The term “category-mistake” was introduced by Gilbert Ryle in his book The Concept of Mind (1949) to remove what he argued to be a confusion over the nature of mind born from Cartesian metaphysics. Ryle alleged that it was a mistake to treat the mind as an object made of an immaterial substance because predications of substance are not meaningful for a collection of dispositions and capacities.
The phrase is introduced in the first chapter. The first example is of a visitor to Oxford. The visitor, upon viewing the colleges and library, reportedly inquired “But where is the University?” The visitor’s mistake is presuming that a University is part of the category “units of physical infrastructure” or some such thing, rather than the category “institutions”, say, which are far more abstract and complex conglomerations of buildings, people, procedures, and so on.
Ryle’s second example is of a child witnessing the march-past of a division of soldiers. After having had battalions, batteries, squadrons, etc. pointed out, the child asks when is the division going to appear. ‘The march-past was not a parade of battalions, batteries, squadrons and a division; it was a parade of the battalions, batteries and squadrons of a division.’ (Ryle’s italics)
His third example is of a foreigner being shown a cricket match. After being pointed out batsmen, bowlers and fielders, the foreigner asks: ‘who is left to contribute the famous element of team-spirit?’
He goes on to argue that the Cartesian dualism of mind and body rests on a category-mistake.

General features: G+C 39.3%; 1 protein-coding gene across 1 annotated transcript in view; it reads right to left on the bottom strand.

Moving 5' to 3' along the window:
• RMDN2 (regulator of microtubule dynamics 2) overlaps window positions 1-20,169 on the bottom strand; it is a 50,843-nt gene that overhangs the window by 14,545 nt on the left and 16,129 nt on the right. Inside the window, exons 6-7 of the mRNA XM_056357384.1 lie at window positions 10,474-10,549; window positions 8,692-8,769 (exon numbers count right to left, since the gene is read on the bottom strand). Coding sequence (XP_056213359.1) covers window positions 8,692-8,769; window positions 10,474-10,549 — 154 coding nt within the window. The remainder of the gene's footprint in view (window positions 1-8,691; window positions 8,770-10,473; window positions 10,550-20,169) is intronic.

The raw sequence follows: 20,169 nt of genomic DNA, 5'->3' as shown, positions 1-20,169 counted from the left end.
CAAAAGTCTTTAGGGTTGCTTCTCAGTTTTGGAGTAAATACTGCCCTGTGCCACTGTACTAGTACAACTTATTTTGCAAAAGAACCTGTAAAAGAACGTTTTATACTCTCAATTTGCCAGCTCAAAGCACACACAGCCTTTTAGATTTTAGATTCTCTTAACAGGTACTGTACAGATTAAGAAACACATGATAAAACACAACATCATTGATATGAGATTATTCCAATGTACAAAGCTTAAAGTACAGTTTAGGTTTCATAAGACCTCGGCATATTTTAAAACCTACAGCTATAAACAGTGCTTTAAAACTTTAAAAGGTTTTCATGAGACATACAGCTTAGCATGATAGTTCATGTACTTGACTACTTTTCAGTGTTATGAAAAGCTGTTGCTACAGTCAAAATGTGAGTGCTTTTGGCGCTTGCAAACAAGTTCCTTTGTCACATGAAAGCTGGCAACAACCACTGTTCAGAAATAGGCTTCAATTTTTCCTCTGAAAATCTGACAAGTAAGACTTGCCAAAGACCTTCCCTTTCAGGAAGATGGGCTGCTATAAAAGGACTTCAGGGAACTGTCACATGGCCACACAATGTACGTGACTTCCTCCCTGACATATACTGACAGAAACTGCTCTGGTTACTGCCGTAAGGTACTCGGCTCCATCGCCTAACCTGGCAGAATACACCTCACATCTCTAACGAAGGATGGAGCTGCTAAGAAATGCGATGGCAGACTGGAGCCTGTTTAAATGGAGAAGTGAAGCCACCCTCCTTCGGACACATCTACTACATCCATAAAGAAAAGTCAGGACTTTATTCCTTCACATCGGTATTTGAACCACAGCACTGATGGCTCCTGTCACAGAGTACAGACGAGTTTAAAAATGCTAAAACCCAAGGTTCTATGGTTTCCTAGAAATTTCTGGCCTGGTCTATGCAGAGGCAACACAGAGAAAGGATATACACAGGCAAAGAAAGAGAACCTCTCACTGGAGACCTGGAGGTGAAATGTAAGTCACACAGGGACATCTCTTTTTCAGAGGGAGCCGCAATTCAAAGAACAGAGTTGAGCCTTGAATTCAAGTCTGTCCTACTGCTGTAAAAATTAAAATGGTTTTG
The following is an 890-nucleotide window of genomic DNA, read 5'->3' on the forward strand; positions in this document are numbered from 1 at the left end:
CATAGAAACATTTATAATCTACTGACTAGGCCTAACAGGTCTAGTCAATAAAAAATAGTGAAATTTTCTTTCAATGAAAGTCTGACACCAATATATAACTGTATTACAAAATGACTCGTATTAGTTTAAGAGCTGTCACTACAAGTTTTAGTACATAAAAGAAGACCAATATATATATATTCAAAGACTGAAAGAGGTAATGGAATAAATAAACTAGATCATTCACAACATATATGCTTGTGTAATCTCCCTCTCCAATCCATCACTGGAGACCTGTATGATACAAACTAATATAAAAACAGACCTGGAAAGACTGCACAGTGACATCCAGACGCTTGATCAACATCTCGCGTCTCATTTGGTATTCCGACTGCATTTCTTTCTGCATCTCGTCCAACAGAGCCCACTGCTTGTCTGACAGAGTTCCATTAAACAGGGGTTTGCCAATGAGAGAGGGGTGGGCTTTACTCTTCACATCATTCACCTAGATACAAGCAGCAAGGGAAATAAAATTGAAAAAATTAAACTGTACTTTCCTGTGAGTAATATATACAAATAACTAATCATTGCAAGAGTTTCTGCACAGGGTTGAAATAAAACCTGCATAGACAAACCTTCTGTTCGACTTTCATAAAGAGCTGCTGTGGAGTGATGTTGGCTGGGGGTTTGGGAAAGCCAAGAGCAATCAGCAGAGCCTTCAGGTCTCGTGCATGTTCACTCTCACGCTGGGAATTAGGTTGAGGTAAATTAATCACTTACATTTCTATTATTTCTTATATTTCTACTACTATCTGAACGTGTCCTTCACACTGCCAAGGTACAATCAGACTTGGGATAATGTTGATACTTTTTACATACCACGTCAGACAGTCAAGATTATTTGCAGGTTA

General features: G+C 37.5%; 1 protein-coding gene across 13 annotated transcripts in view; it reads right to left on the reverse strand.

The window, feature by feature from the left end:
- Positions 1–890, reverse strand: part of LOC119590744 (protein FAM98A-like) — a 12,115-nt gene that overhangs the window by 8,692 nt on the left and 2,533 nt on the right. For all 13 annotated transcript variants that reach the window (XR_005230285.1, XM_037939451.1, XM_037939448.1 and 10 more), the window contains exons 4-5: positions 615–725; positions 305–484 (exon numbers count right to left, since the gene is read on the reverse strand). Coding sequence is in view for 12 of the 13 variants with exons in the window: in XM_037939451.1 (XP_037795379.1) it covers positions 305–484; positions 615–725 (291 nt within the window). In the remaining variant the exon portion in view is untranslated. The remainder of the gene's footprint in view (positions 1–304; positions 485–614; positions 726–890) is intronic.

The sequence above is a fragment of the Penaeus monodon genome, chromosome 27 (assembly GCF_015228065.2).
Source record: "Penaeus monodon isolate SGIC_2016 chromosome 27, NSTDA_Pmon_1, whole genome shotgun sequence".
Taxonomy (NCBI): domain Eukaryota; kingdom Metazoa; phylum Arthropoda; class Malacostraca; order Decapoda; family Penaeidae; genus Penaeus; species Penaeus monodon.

The United States Supreme Court in 2010 ruled that corporations are persons!
In its 5-4 ruling two years ago, the court declared that restrictions on independent expenditures violated the First Amendment’s free-speech protections. Free speech has always been thought of as something that persons engage in, but the ruling meant corporations and unions could spend unlimited amounts on ads designed to help or hurt a candidate; the ruling, however, did not change the rules governing contributions made directly to candidates.
That ruling, along with related campaign-finance decisions, has enabled political operatives to raise and spend record sums. Groups such as American Crossroads have been pumping big bucks into Republican efforts, while Democrats have formed groups with names such as Priorities USA.
It has also been argued that human life begins at the moment of conception (although strictly speaking there is no unique moment – it is a process) and so the zygote is a person. And hence an entity with rights; including the right to life.
I submit that both of these notions are category mistakes.